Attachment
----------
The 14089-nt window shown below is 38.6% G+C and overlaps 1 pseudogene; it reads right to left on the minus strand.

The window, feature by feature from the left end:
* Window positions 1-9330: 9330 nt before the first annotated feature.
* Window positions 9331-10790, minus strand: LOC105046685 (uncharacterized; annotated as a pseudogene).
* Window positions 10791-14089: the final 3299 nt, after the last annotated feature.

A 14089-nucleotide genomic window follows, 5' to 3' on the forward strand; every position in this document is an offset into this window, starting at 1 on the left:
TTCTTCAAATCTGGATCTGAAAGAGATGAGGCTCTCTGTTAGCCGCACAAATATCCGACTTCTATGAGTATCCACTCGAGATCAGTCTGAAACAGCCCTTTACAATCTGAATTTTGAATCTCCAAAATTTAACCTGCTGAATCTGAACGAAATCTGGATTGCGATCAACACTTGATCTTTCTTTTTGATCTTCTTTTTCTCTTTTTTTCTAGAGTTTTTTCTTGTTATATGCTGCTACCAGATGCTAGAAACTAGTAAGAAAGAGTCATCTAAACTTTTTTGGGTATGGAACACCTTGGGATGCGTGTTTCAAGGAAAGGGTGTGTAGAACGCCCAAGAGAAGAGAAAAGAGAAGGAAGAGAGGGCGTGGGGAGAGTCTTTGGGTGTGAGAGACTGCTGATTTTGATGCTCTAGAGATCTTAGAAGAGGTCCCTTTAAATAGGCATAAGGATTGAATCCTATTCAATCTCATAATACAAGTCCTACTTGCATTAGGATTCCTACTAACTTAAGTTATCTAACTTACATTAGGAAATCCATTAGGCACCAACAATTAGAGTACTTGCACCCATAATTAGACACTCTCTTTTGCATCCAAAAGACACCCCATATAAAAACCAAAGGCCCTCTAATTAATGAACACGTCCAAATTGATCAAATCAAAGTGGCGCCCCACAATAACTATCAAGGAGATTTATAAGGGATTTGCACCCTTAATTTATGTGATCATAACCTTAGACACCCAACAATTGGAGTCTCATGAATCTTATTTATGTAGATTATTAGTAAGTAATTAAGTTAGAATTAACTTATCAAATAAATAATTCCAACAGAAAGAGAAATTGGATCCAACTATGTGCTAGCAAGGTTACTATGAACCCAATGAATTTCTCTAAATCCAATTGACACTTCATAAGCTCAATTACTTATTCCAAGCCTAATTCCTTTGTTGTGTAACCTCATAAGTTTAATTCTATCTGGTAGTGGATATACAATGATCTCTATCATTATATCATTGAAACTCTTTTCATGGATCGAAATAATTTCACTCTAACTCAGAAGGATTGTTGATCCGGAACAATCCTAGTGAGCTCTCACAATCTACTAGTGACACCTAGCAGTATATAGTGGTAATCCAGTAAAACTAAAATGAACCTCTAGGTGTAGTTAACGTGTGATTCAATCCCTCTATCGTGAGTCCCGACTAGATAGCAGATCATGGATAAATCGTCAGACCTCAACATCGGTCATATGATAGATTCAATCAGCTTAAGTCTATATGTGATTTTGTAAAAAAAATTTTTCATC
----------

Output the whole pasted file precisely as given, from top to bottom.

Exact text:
The 14089-nt window shown below is 38.6% G+C and overlaps 1 pseudogene; it reads right to left on the minus strand.

The window, feature by feature from the left end:
* Window positions 1-9330: 9330 nt before the first annotated feature.
* Window positions 9331-10790, minus strand: LOC105046685 (uncharacterized; annotated as a pseudogene).
* Window positions 10791-14089: the final 3299 nt, after the last annotated feature.

A 14089-nucleotide genomic window follows, 5' to 3' on the forward strand; every position in this document is an offset into this window, starting at 1 on the left:
TTCTTCAAATCTGGATCTGAAAGAGATGAGGCTCTCTGTTAGCCGCACAAATATCCGACTTCTATGAGTATCCACTCGAGATCAGTCTGAAACAGCCCTTTACAATCTGAATTTTGAATCTCCAAAATTTAACCTGCTGAATCTGAACGAAATCTGGATTGCGATCAACACTTGATCTTTCTTTTTGATCTTCTTTTTCTCTTTTTTTCTAGAGTTTTTTCTTGTTATATGCTGCTACCAGATGCTAGAAACTAGTAAGAAAGAGTCATCTAAACTTTTTTGGGTATGGAACACCTTGGGATGCGTGTTTCAAGGAAAGGGTGTGTAGAACGCCCAAGAGAAGAGAAAAGAGAAGGAAGAGAGGGCGTGGGGAGAGTCTTTGGGTGTGAGAGACTGCTGATTTTGATGCTCTAGAGATCTTAGAAGAGGTCCCTTTAAATAGGCATAAGGATTGAATCCTATTCAATCTCATAATACAAGTCCTACTTGCATTAGGATTCCTACTAACTTAAGTTATCTAACTTACATTAGGAAATCCATTAGGCACCAACAATTAGAGTACTTGCACCCATAATTAGACACTCTCTTTTGCATCCAAAAGACACCCCATATAAAAACCAAAGGCCCTCTAATTAATGAACACGTCCAAATTGATCAAATCAAAGTGGCGCCCCACAATAACTATCAAGGAGATTTATAAGGGATTTGCACCCTTAATTTATGTGATCATAACCTTAGACACCCAACAATTGGAGTCTCATGAATCTTATTTATGTAGATTATTAGTAAGTAATTAAGTTAGAATTAACTTATCAAATAAATAATTCCAACAGAAAGAGAAATTGGATCCAACTATGTGCTAGCAAGGTTACTATGAACCCAATGAATTTCTCTAAATCCAATTGACACTTCATAAGCTCAATTACTTATTCCAAGCCTAATTCCTTTGTTGTGTAACCTCATAAGTTTAATTCTATCTGGTAGTGGATATACAATGATCTCTATCATTATATCATTGAAACTCTTTTCATGGATCGAAATAATTTCACTCTAACTCAGAAGGATTGTTGATCCGGAACAATCCTAGTGAGCTCTCACAATCTACTAGTGACACCTAGCAGTATATAGTGGTAATCCAGTAAAACTAAAATGAACCTCTAGGTGTAGTTAACGTGTGATTCAATCCCTCTATCGTGAGTCCCGACTAGATAGCAGATCATGGATAAATCGTCAGACCTCAACATCGGTCATATGATAGATTCAATCAGCTTAAGTCTATATGTGATTTTGTAAAAAAAATTTTTCATC